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Voting under way in Seychelles parliamentary, presidential polls

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President Danny Faure, in power since 2016, is facing voters for the first time in the three-day election.

Voting is under way in presidential and parliamentary elections in Seychelles, with President Danny Faure, in power since 2016, facing voters for the first time.

Polling stations opened on Thursday for a three-day election as the Indian Ocean archipelago nation is expected to see its tourism-dependent economy contract by 14 percent this year, according to ratings agency Fitch, due to the coronavirus pandemic.

The contraction would reverse some fragile progress made since the government defaulted on its debt in 2008 and sought an International Monetary Fund (IMF) bailout.

A ballot paper is seen at the English River polling station during the early voting for the presidential and legislative elections, in Victoria [Rassin Vannier/AFP]

The same party has been in power since 1977. Faure was previously vice president and became president when his predecessor resigned after a constitutional amendment was passed limiting presidents to two terms.

Despite the economic hardship, Faure is viewed as likely to retain power, in part because the opposition is divided.

An opposition coalition captured parliament in the 2016 election, but has since split. The leader of one its two parties told supporters to vote for the governing party after the electoral commission rejected his own presidential bid.

Walter Jeannevole, 45, said on Thursday he had cast his ballot for Faure.

“I trust that he will help the economy back on its feet and work for all Seychellois, like he is doing now.”

Some voters complained on Thursday they had to wait for more than six hours to cast their vote because there were too few voting booths [Herbert Labrosse/Reuters]

Faure’s two challengers – Wavel Ramkalawan, who has unsuccessfully contested the presidency since 1998, and Alain St Ange, a former tourism minister – have both promised voters that if elected, they will increase the monthly minimum wage of 5,800 Seychellois rupees ($318).

St Ange has also pledged to tackle a persistent complaint from locals that high-end hotels pay expatriate workers far more than local staff.

“I see Ramkalawan struggling to fight for justice for the country and now is the time to vote for him and make him our president,” said a Ramkalawan supporter who declined to give his name.

Some voters in the English River district of Mahe island complained on Thursday they had to wait for more than six hours to cast their vote because there were too few voting booths.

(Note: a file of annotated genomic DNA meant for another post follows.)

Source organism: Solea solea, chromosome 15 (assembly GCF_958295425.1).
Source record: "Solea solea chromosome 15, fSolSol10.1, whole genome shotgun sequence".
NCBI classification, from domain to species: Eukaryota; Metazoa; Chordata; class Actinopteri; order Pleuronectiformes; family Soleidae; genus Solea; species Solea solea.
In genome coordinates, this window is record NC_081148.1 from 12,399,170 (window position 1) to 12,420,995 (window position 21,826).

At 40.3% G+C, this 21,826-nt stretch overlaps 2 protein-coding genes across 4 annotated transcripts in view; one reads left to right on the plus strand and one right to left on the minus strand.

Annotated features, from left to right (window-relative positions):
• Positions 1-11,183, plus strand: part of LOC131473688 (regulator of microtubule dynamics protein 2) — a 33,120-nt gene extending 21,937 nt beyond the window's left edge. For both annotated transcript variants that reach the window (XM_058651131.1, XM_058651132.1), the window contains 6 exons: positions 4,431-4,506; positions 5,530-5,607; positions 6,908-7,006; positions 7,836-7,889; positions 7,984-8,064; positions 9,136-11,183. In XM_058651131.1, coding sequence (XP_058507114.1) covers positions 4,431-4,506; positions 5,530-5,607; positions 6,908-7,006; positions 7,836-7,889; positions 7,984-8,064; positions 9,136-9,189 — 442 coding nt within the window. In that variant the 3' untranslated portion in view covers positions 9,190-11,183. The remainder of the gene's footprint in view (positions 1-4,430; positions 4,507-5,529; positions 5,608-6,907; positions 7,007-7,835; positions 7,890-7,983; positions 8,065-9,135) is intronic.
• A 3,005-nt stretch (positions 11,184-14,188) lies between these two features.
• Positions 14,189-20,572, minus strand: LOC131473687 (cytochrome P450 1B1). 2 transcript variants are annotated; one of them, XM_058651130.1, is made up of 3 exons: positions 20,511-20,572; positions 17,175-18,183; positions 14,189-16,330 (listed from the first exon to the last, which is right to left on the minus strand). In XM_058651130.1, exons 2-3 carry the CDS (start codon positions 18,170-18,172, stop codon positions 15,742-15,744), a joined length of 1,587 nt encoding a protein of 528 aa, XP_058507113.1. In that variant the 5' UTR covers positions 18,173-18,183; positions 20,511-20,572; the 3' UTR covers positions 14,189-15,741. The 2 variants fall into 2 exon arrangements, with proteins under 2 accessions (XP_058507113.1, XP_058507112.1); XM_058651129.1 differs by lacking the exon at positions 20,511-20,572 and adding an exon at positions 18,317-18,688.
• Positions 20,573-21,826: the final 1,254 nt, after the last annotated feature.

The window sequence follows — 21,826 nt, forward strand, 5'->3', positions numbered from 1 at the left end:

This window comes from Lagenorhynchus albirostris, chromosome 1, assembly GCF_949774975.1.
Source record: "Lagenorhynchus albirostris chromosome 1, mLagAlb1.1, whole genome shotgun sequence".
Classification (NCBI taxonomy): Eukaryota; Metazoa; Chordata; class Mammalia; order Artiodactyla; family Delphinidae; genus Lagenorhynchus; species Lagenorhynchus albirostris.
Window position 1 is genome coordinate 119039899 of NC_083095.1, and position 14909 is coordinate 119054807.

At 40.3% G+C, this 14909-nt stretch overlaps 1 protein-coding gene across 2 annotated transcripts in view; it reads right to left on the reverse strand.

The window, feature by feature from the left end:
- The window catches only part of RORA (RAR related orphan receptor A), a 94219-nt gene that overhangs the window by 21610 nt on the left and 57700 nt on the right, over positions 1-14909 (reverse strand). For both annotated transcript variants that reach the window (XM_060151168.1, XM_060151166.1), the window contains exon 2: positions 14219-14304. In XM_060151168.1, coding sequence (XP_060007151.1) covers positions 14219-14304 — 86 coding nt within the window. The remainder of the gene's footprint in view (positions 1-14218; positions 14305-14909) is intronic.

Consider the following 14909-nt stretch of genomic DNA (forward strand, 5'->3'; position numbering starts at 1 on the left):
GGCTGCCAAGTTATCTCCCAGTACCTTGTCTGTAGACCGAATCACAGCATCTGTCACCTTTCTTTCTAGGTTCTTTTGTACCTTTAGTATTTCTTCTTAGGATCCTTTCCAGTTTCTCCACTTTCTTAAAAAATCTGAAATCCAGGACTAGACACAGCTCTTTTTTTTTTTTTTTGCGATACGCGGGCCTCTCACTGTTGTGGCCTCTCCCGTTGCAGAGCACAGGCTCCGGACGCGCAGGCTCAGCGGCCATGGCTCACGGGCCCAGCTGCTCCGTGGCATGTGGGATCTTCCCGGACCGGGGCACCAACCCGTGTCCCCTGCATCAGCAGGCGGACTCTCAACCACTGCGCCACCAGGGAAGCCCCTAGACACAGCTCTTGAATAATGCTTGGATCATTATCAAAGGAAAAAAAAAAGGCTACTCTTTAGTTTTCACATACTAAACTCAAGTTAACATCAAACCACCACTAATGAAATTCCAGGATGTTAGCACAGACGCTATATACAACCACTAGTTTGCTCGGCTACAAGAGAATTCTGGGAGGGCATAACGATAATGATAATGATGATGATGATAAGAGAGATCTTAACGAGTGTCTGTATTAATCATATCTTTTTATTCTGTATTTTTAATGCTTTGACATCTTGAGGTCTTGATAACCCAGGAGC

There are about 74,600 voters out of a population of 100,000. Polling is spread over three days and the results are expected on Saturday.

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Palestinian’s hunger strike entering ‘critical phase’: Red Cross

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ICRC calls on Maher al-Akhras and the Israeli authorities ‘to find a solution that will avoid any loss of life’.

A Palestinian man on hunger strike for 85 days since his arrest by Israel is entering a medically “critical phase”, the International Committee of the Red Cross said on Thursday.

Maher al-Akhras, 49, was arrested near Nablus and placed in administrative detention, a policy that Israel uses to hold suspected armed people without charge.

The father of six launched his strike to protest the policy.

He had been arrested several times previously by Israel.

“More than 85 days into the hunger strike, we are concerned about potentially irreversible health consequences,” said Yves Giebens, the head of the ICRC’s health department in Israel and the occupied Palestinian territories.

“From a medical perspective, he is entering a critical phase,” Giebens added in a statement.

The ICRC said it had been “closely monitoring” the situation.

“The ICRC encourages the patient, his representatives and the competent authorities involved to find a solution that will avoid any loss of life,” the statement said.

Palestinians in the occupied West Bank and the Gaza Strip have launched several demonstrations to demand the release of al-Akhras. They have also organised sit-ins and online campaigns to show their support for him.

Following his arrest in early July, al-Akhras was transferred in early September to Kaplan Hospital, south of Tel Aviv.

His lawyers have appealed on multiple occasions to Israel’s Supreme Court for his release.

Palestinian Prime Minister Mohammad Shtayyeh has also demanded his immediate release.

Israel’s administrative detention system allows the internment of prisoners for renewable periods of up to six months each, without bringing charges.

Israel says the procedure allows authorities to hold suspects while continuing to gather evidence, but critics and rights groups say the system is abused.

About 355 Palestinians were being held under administrative detention orders as of August, including two minors, according to Israeli human rights group, B’Tselem.

Palestinian women hold a placard bearing the portrait of Maher al-Akhras during a demonstration demanding his release at Beit Hanoon, known as Erez to Israelis, in Gaza Strip [File: Mahmud Hams/AFP]